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When Ideology Blinds Reason at Capitol Hill Cubans

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When Ideology Blinds Reason at Capitol Hill Cubans

Mensaje por LoriG el Vie Oct 23, 2009 6:21 pm

When Ideology Blinds Reason

at Capitol Hill Cubans

at 12:06 AM Friday, October 23, 2009
And no, this post is not about Castronomics.

It's about a novelist and scholar, whose ideological goggles are so tinted that they blind obvious contradictions.

Writing in the L.A. Times this week, Chilean-born novelist and Duke University Professor of Literature, Vladimiro Ariel Dorfman, makes the following hemispheric policy recommendations to the Obama Administration:

Building on his creative engagement with Latin America after the George W. Bush years of blindness and neglect, there is much the president can accomplish immediately. Lifting the senseless blockade against Cuba, followed by full diplomatic relations, would be a good beginning. Another sore spot is Honduras, where the United States has not done enough to isolate and punish the de facto government, which came to power through a coup against the country's elected president. And Obama should rethink his approach to hemispheric security (canceling, for instance, Plan Colombia) as a way of defusing tensions in a Latin America threatened by a new arms race.

Dorfman's use of the word "blockade" -- terminology used by the Castro regime to refer to U.S. sanctions -- should have been an ideological give away. Therefore, we'd first like to remind him that the U.S. provides more humanitarian aid to the Cuban people than the rest of the world's nations combined -- not very "blockade-like" behavior.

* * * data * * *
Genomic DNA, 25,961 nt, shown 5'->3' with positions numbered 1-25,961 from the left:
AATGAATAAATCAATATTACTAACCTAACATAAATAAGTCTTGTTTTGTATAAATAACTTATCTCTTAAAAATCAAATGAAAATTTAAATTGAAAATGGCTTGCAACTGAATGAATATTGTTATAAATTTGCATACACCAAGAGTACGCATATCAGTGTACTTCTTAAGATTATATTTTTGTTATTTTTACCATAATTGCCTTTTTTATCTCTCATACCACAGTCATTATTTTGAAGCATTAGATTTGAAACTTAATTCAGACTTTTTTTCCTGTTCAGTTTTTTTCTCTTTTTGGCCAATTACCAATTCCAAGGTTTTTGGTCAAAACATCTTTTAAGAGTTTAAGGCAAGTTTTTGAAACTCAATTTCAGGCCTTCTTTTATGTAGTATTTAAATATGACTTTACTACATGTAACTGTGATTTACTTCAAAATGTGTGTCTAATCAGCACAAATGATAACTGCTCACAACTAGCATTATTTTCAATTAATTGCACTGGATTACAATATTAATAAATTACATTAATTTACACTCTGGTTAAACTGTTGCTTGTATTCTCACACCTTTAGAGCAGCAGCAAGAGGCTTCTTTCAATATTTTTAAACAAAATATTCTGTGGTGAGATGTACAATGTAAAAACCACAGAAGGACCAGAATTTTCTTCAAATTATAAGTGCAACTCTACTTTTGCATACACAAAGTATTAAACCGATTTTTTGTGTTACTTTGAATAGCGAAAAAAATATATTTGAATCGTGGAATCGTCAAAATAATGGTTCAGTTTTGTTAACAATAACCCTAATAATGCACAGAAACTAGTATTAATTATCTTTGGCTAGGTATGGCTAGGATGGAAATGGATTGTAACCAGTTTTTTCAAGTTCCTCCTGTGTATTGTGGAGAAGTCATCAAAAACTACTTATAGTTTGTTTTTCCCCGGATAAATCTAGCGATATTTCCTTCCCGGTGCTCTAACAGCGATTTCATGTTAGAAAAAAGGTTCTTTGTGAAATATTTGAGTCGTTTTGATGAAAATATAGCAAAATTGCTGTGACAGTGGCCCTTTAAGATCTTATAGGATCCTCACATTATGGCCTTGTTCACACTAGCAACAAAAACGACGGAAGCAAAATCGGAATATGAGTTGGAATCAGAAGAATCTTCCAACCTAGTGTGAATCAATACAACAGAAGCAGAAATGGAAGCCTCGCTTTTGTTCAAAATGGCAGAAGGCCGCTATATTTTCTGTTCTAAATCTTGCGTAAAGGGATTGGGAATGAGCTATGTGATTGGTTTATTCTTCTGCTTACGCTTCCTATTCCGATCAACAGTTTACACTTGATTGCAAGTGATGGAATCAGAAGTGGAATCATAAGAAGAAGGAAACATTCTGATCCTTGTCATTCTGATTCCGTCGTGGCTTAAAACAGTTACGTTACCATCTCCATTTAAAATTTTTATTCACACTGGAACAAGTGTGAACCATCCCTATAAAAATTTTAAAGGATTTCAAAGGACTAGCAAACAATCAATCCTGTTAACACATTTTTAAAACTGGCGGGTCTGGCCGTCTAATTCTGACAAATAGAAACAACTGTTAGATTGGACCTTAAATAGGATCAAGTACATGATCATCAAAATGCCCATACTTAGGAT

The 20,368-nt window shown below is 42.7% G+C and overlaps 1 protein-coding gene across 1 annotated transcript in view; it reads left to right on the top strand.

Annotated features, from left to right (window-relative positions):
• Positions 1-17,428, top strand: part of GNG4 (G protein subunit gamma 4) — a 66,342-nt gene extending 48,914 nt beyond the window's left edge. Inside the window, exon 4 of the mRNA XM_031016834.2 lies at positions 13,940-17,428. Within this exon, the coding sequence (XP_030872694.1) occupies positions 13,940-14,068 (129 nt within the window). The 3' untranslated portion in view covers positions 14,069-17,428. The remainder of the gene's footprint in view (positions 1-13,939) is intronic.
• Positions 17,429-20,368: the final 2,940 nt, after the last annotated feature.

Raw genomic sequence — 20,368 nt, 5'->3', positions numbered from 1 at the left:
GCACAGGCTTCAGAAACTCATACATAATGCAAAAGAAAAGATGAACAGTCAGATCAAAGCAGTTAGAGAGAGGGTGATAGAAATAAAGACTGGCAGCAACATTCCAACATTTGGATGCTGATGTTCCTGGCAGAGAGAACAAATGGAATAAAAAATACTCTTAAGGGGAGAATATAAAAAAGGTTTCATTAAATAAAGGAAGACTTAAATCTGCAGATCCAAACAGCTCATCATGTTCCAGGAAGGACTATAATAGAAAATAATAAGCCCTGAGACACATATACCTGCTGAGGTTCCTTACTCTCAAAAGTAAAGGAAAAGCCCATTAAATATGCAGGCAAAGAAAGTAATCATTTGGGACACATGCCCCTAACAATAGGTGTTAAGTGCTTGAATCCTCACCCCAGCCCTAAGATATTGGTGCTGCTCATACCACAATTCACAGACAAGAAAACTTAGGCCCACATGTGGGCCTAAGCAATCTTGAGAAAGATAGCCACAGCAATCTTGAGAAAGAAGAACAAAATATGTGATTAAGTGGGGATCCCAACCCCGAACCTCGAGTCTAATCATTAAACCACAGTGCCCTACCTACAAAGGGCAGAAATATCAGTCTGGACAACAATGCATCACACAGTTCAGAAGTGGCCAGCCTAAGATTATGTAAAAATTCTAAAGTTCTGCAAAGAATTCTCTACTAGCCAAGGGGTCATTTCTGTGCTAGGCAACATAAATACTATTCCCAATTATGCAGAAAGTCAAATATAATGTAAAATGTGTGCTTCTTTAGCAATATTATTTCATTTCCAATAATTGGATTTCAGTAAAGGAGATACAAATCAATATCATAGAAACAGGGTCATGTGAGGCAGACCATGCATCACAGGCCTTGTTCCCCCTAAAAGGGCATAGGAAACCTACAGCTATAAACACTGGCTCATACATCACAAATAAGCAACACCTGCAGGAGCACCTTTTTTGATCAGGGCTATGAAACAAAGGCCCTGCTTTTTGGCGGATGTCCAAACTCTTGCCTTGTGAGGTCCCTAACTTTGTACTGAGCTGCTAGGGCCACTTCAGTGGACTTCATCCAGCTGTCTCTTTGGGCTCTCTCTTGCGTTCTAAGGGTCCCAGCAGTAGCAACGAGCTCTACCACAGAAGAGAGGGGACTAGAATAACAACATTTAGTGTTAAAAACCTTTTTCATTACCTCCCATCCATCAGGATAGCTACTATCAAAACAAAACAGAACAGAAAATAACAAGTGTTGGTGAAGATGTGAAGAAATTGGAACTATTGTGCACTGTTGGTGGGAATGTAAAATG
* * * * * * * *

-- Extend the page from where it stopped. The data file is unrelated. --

Yet, the most striking contradiction is his recommendation to isolate and punish the government of Honduras for its undemocratic behavior, while simultaneously advocating to lift commercial sanctions and establish full diplomatic relations with Castro's Cuba.

Why does Dorfman believe that Cuba should be the only country in this hemisphere condemned to a dictatorship?

Is it because it is a left-wing dictatorship?
Surely he didn't feel the same way about the right-wing Pinochet dictatorship in his native Chile.

Finally, notice how he blames problems in the Andean region on the Colombian government and U.S. policy (Plan Colombia), but doesn't say a word about narco-terrorists or Venezuela's Hugo Chavez.

It's time to let reason shine through.
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